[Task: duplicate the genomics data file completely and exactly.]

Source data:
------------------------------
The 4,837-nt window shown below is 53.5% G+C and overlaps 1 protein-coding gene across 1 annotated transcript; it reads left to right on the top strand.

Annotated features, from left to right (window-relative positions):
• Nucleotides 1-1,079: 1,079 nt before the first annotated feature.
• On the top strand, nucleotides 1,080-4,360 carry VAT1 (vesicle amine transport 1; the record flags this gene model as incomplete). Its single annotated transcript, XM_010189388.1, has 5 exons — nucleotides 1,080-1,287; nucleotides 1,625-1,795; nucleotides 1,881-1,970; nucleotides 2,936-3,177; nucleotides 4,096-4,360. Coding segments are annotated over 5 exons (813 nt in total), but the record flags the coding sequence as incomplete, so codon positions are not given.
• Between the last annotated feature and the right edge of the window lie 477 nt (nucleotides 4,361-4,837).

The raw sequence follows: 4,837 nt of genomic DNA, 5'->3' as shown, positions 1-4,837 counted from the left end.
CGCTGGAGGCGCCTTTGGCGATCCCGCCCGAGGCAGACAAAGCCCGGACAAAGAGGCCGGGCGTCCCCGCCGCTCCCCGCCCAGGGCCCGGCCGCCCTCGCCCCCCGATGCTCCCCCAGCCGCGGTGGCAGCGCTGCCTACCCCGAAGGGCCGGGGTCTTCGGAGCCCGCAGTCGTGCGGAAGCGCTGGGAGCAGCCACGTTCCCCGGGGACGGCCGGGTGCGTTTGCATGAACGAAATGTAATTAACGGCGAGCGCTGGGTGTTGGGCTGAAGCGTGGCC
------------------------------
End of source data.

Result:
The 4,837-nt window shown below is 53.5% G+C and overlaps 1 protein-coding gene across 1 annotated transcript; it reads left to right on the top strand.

Annotated features, from left to right (window-relative positions):
• Nucleotides 1-1,079: 1,079 nt before the first annotated feature.
• On the top strand, nucleotides 1,080-4,360 carry VAT1 (vesicle amine transport 1; the record flags this gene model as incomplete). Its single annotated transcript, XM_010189388.1, has 5 exons — nucleotides 1,080-1,287; nucleotides 1,625-1,795; nucleotides 1,881-1,970; nucleotides 2,936-3,177; nucleotides 4,096-4,360. Coding segments are annotated over 5 exons (813 nt in total), but the record flags the coding sequence as incomplete, so codon positions are not given.
• Between the last annotated feature and the right edge of the window lie 477 nt (nucleotides 4,361-4,837).

The raw sequence follows: 4,837 nt of genomic DNA, 5'->3' as shown, positions 1-4,837 counted from the left end.
CGCTGGAGGCGCCTTTGGCGATCCCGCCCGAGGCAGACAAAGCCCGGACAAAGAGGCCGGGCGTCCCCGCCGCTCCCCGCCCAGGGCCCGGCCGCCCTCGCCCCCCGATGCTCCCCCAGCCGCGGTGGCAGCGCTGCCTACCCCGAAGGGCCGGGGTCTTCGGAGCCCGCAGTCGTGCGGAAGCGCTGGGAGCAGCCACGTTCCCCGGGGACGGCCGGGTGCGTTTGCATGAACGAAATGTAATTAACGGCGAGCGCTGGGTGTTGGGCTGAAGCGTGGCC